Death is Not a Dirty Word
– Let’s Talk About It!
Brad Lichtenstein, ND, introduces monthly Death Cafes to Bastyr Center for Natural Health starting April 23.
Join Bastyr Center faculty Brad Lichtenstein, ND, to drink tea, eat cake and talk about death.
America, it’s time for a reality check about death. The baby boomers aren’t getting any younger, and — dare we say it — some of them will even die soon.
And so will you.
“Every one of us has a terminal illness called life,” says Brad Lichtenstein, ND, who wants to help people more bravely broach the subject through a monthly Death Cafe series that starts Wednesday, April 23, 2014, at Bastyr Center for Natural Health.
“We have a culture of denial. That’s why researchers say we’re the most overweight, indebted and medicated society on the planet.”
It might sound like a grim subject for a gathering, but Death Cafes actually have been popping up around the globe, offering a chance for you to take a more light-hearted approach to a subject often considered taboo.
“This is a serious conversation, but it’s not to be taken seriously,” Dr. Lichtenstein says. “Some of the people I’ve met who have the best spirit are those who are confronting death and can laugh.”
And with more than 500 hospice meditations under his belt, he would know.
“Do You Want to Die at Peace?”
Dr. Lichtenstein, who supervises students at biofeedback counseling shifts at Bastyr Center, is organizing these Death Cafes through the Bastyr University Center for Mind, Body, Spirit and Nature.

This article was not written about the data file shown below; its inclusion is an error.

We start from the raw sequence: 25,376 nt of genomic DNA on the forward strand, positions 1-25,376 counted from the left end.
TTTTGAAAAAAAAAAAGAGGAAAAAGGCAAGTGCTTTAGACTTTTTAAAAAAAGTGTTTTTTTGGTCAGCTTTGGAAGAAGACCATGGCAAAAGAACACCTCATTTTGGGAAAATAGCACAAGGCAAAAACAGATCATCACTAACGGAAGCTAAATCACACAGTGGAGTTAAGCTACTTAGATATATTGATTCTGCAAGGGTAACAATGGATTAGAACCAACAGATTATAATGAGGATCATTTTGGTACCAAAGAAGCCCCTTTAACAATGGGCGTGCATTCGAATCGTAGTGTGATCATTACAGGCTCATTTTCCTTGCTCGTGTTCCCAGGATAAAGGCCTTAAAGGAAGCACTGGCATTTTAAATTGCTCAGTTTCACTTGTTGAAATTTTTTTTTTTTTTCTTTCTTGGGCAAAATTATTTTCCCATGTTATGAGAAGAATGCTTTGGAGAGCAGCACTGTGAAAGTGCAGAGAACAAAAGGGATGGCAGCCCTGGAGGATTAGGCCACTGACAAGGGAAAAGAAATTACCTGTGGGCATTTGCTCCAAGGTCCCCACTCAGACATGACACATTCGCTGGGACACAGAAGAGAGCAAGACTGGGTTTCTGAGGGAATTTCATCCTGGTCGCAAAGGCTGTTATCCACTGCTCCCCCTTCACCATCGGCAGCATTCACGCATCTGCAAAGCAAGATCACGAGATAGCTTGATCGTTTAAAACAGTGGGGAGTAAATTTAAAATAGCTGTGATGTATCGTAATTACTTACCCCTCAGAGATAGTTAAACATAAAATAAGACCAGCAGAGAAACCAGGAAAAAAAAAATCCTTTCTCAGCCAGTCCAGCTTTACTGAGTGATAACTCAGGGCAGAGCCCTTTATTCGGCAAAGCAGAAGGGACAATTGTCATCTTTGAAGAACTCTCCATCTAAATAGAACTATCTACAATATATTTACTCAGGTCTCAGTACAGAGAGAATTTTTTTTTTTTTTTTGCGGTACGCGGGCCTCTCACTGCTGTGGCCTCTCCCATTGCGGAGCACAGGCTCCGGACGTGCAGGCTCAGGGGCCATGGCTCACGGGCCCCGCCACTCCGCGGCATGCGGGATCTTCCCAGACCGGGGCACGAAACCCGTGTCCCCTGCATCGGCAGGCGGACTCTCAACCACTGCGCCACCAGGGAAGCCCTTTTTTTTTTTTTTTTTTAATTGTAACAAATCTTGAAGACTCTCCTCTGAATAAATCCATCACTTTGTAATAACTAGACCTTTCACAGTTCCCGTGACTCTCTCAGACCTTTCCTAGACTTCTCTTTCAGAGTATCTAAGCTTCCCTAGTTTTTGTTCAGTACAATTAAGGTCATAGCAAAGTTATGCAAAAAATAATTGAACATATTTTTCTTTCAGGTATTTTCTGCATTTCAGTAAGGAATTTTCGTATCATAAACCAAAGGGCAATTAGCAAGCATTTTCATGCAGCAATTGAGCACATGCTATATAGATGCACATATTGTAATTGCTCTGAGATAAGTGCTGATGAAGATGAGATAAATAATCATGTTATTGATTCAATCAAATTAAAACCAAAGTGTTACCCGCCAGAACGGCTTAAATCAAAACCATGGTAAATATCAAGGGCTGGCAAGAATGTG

“Almost everyone who is a general practitioner will say that it takes a heart attack or some other dramatic event to get patients to change their lives,” Dr. Lichtenstein says. “My argument is, why wait?”
Most of the sessions will be fairly open-ended, giving you the opportunity to talk about the details of death that matter most to you. But he plans to pose questions at the beginning to help get the conversation going, and offer reading lists to keep you engaged beyond the Death Cafes.
Dr. Lichtenstein also hopes to dedicate one session to advance health care directives, or living wills.
“Do you want to die at peace?” he asks. “What do you want to do to set that up?
“We need to be aware of what may happen to ensure we die closer to the way we’d like. Seventy to 75 percent of people still die hooked up to machines, even though 80 to 90 percent say they want to die at home.”
Death Cafe Schedule
Death Cafes at Bastyr Center for Natural Health are free and open to the public, and will take place from 6:30-8:30 p.m. Wednesdays on the following dates:
Dr. Lichtenstein hopes to see diversity among participants, as long as they are able to engage in respectful discourse and are willing to expand their concepts and accept various opinions.
“These really are open to anyone willing to take an honest look at how they’re living in the world, and who also want to get some ideas about caring for people who are dying.”
Beyond his extensive experience in hospice care, Dr. Lichtenstein also has taught classes on death and dying at Bastyr University, including Counseling and Chronic Pain and Terminal Illness; and Myth, Ritual and Healing. “I’ve wanted to do this for a long time,” he says, adding that people have been asking him to facilitate similar conversations for years.
“My whole approach in life is really existential care,” he says. “What gives you purpose in life, how are you living?”
Drink Tea, Eat Cake, Talk About Death
To add to the light-hearted approach of the often heavy-hearted subject, Bastyr Center plans to stick with the international Death Cafe theme that states: “At Death Cafes people drink tea, eat cake and discuss death.”
Cake will be provided by nutrition students from Bastyr University, along with Choice Organic Wellness Teas, which were formulated by a master herbalist at the University.
All we ask you to bring is an open mind.